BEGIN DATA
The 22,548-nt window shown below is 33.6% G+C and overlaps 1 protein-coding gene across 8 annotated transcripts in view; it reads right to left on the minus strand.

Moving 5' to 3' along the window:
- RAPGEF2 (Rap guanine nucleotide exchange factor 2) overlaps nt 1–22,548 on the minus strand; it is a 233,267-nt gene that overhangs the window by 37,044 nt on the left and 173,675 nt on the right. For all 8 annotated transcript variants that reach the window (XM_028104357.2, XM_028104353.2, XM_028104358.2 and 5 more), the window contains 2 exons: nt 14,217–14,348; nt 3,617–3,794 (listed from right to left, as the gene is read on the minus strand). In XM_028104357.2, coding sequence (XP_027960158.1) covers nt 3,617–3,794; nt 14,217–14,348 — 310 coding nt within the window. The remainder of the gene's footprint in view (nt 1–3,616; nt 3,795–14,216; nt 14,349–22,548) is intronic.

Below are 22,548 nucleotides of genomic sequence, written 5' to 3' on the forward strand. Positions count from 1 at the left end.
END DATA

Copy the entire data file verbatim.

The 22,548-nt window shown below is 33.6% G+C and overlaps 1 protein-coding gene across 8 annotated transcripts in view; it reads right to left on the minus strand.

Moving 5' to 3' along the window:
- RAPGEF2 (Rap guanine nucleotide exchange factor 2) overlaps nt 1–22,548 on the minus strand; it is a 233,267-nt gene that overhangs the window by 37,044 nt on the left and 173,675 nt on the right. For all 8 annotated transcript variants that reach the window (XM_028104357.2, XM_028104353.2, XM_028104358.2 and 5 more), the window contains 2 exons: nt 14,217–14,348; nt 3,617–3,794 (listed from right to left, as the gene is read on the minus strand). In XM_028104357.2, coding sequence (XP_027960158.1) covers nt 3,617–3,794; nt 14,217–14,348 — 310 coding nt within the window. The remainder of the gene's footprint in view (nt 1–3,616; nt 3,795–14,216; nt 14,349–22,548) is intronic.

Below are 22,548 nucleotides of genomic sequence, written 5' to 3' on the forward strand. Positions count from 1 at the left end.